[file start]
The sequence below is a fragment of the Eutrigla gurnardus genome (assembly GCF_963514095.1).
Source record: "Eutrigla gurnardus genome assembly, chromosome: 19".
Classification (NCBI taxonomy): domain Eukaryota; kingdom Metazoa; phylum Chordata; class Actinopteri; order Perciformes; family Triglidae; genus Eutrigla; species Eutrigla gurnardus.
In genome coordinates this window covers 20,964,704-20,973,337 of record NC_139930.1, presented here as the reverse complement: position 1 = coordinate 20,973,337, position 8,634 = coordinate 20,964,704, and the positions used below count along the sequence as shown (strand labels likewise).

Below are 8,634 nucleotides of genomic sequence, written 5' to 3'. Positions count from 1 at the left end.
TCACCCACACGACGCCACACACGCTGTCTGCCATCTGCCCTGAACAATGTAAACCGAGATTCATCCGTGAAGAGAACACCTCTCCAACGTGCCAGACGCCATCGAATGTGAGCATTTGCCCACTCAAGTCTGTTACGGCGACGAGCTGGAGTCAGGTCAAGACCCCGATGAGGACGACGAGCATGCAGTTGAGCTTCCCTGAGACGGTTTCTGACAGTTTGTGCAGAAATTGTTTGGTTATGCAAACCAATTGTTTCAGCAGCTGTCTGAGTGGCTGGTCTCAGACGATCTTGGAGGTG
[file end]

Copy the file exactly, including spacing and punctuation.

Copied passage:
The sequence below is a fragment of the Eutrigla gurnardus genome (assembly GCF_963514095.1).
Source record: "Eutrigla gurnardus genome assembly, chromosome: 19".
Classification (NCBI taxonomy): domain Eukaryota; kingdom Metazoa; phylum Chordata; class Actinopteri; order Perciformes; family Triglidae; genus Eutrigla; species Eutrigla gurnardus.
In genome coordinates this window covers 20,964,704-20,973,337 of record NC_139930.1, presented here as the reverse complement: position 1 = coordinate 20,973,337, position 8,634 = coordinate 20,964,704, and the positions used below count along the sequence as shown (strand labels likewise).

Below are 8,634 nucleotides of genomic sequence, written 5' to 3'. Positions count from 1 at the left end.
TCACCCACACGACGCCACACACGCTGTCTGCCATCTGCCCTGAACAATGTAAACCGAGATTCATCCGTGAAGAGAACACCTCTCCAACGTGCCAGACGCCATCGAATGTGAGCATTTGCCCACTCAAGTCTGTTACGGCGACGAGCTGGAGTCAGGTCAAGACCCCGATGAGGACGACGAGCATGCAGTTGAGCTTCCCTGAGACGGTTTCTGACAGTTTGTGCAGAAATTGTTTGGTTATGCAAACCAATTGTTTCAGCAGCTGTCTGAGTGGCTGGTCTCAGACGATCTTGGAGGTG